Among recent books exploring the stories of women who posed as Civil War soldiers is They Fought Like Demons: Women Soldiers in the Civil War, co-authored by Deanne Blanton and Lauren Cook Burgess. The book covers Velazquez's history, as well as that of Sarah Rosetta Wakeman/Private Lyons Wakeman.
Blanton is a senior military archivist at the National Archives in Washington, D.C., while Burgess is best known for winning a federal discrimination lawsuit she filed against the National Park Service in 1993 after being barred from portraying a Confederate soldier at a commemoration of the Battle of Antietam. Stopped by a park ranger as she left a women's bathroom, Burgess was told that women in uniform were not allowed because Park Service policy called for strict historical accuracy. Burgess, however, had documentation that two women disguised as men had fought in the real Battle of Antietam in 1862.
The National Park Service has since embraced diversity in the ranks of reenactors, even allowing park ranger Joyce Henry to portray Loreta Velazquez as Lt. H.T. Buford at Petersburg National Battlefield.
For Rebel, Maria Carter interviewed Henry, Burgess and other reenactors, including a group called the 37th Texas Calvary, whose ranks include Hispanics, blacks, Jews and American Indians. The group's commander, Michael D. Kelly of Pascagoula, Miss., says he has received death threats from both the Ku Klux Klan and the Black Panthers and has been declared an "enemy" by the neo-Confederate Southern Heritage Foundation.
"On the one hand, conservative Southern heritage groups would have you believe that the Confederacy was all Anglo-Celtic Christians," says Kelley, who in 2002 organized a demonstration by a group of Confederate reenactors in Biloxi, Miss., to protest a Ku Klux Klan march and its use of Confederate emblems. "On the other, I've written letters to national and state leaders of the NAACP trying to start a dialogue, but we don't seem to fit into their agenda. Our only interest is historical accuracy."
Kelley's demonstration in Biloxi against the Klan, which followed a referendum in the city on whether to publicly display the Confederate flag (the measure passed with 57 percent of the vote), was condemned by the Sons of Confederate Veterans. At the rally, however, other anti-Klan protestors turned on Kelley and his fellow reenactors. Bob Harrison, an African American who holds the rank of sergeant in the Texas 37th Calvary, was singled out by anti-Klan hecklers.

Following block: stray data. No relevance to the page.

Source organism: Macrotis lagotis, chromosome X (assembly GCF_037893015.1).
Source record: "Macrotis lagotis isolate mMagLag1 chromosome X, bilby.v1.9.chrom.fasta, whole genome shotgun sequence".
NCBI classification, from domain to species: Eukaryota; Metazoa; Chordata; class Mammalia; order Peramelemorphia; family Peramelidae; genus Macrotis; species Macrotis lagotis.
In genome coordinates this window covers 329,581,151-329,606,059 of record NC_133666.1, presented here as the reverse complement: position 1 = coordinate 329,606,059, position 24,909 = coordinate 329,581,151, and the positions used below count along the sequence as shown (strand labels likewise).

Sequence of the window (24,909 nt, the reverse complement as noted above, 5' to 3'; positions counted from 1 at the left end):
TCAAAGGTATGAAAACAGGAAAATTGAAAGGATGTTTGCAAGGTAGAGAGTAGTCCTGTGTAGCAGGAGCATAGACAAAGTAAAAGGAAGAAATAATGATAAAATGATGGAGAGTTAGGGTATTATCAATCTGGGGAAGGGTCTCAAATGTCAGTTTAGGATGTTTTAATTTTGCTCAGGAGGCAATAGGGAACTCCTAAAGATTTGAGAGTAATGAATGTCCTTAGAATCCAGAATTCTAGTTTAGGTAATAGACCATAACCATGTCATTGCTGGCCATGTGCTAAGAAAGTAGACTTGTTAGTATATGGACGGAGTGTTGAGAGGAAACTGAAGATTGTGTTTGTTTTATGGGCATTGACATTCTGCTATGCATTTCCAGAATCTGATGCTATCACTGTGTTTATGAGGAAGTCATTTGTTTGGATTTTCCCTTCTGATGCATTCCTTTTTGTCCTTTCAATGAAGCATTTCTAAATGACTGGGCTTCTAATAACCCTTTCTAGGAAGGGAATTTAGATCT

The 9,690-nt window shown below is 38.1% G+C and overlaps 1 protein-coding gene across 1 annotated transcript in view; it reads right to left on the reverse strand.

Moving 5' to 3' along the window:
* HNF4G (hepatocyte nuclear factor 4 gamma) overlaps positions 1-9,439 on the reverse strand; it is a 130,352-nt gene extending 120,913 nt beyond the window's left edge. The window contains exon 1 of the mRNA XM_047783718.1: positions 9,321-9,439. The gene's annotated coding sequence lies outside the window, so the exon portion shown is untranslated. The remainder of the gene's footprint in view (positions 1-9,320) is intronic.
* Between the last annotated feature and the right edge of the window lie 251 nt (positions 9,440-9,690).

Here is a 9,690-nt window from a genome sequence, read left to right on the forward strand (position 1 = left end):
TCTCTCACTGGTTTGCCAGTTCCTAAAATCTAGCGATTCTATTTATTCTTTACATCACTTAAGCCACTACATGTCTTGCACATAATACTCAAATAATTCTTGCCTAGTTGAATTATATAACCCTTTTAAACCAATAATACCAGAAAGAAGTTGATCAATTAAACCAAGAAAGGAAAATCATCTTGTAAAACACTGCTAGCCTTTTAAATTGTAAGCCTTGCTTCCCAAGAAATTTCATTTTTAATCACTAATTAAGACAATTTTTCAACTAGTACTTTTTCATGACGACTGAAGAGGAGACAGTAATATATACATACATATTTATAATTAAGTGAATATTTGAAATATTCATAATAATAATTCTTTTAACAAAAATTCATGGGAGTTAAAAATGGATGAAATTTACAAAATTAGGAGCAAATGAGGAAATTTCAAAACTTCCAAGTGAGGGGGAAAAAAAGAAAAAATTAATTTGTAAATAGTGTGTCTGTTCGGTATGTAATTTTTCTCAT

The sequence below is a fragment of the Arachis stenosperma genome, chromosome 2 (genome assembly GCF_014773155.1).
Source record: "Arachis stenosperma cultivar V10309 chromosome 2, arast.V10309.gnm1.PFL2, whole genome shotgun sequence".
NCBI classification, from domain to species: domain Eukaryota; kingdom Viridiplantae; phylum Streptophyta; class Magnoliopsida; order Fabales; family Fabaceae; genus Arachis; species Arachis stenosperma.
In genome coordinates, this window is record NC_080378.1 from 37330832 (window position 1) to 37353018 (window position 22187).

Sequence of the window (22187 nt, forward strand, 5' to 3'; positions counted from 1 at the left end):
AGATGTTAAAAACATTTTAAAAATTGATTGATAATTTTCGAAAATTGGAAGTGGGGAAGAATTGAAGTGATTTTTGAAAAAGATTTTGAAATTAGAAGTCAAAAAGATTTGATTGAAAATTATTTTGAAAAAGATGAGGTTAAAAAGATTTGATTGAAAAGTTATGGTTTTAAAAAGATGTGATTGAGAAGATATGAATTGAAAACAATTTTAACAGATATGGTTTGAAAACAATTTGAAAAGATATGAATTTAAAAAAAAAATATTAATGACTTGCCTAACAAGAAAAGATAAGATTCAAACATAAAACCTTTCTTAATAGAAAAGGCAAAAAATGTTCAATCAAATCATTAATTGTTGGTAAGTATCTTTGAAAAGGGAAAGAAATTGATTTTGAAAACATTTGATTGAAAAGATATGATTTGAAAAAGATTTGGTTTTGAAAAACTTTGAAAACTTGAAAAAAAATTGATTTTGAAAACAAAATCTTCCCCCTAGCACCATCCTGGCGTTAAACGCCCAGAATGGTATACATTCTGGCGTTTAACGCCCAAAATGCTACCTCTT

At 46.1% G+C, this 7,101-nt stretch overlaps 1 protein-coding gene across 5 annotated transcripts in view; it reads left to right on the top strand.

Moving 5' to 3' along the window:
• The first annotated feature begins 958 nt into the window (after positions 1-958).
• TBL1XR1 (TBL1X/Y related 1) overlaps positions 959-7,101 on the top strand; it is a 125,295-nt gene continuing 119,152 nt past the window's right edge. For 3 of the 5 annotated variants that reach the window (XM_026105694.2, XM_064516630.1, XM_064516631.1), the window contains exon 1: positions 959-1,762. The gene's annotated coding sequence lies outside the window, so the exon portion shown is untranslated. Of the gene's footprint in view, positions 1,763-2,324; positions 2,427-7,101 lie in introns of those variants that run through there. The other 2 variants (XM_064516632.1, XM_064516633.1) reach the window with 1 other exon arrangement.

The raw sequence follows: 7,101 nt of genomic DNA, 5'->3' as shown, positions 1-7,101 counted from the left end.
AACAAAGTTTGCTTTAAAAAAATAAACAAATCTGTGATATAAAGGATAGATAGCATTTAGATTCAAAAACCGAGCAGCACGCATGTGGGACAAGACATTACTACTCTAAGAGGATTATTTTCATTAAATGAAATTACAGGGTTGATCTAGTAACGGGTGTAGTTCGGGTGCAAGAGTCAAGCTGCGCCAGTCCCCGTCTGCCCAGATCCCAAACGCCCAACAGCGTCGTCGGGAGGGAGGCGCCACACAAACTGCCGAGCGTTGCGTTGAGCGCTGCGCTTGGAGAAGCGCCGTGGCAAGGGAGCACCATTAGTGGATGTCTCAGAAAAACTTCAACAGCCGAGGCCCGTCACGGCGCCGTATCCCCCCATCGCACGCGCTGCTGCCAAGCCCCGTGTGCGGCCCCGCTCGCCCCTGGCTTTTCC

"I'm interested in seeing that the whole story is told, that the same due be given to black Confederates as to black soldiers who fought for the Union," says Harrison, a librarian in Norfolk, Va. "Like in the American Revolution, people of color fought on both sides of the War Between the States, but sometimes it's hard to take an objective view of history."
Velazquez's tale is in the center of this new battle. "A figure like Loreta Velazquez shows that there's been a casual rewriting of history since the Civil War, and this revisionist retelling ignores the fact that the social environment was much more complex than we've been lead to believe," says Kelley.
Kirk Lyons, a lawyer in Black Mountain, N.C., who heads the Southern Legal Resource Center -- a free legal service to clients who claim discrimination for being barred from displaying Confederate symbols in workplaces or schools -- argues that blacks rarely served in combat and only in large numbers at the very end of the war. Lyons challenges claims that 400 women fought in the conflict and has similar doubts about Velazquez.
"I think her claims were highly exaggerated and not credible," Lyons says. "She's the darling of women who want to be cross-dressers at reenactments and play with the boys, but remember that P.T. Barnum was a 19th century phenomenon, not a 20th century one." Blanton says that as with the Civil War itself, Velazquez can mean different things to different people. "We would like to think of the Civil War as a straightforward story, but it's a messy war with faults on both sides, and to this day historians still fight about what it was all about."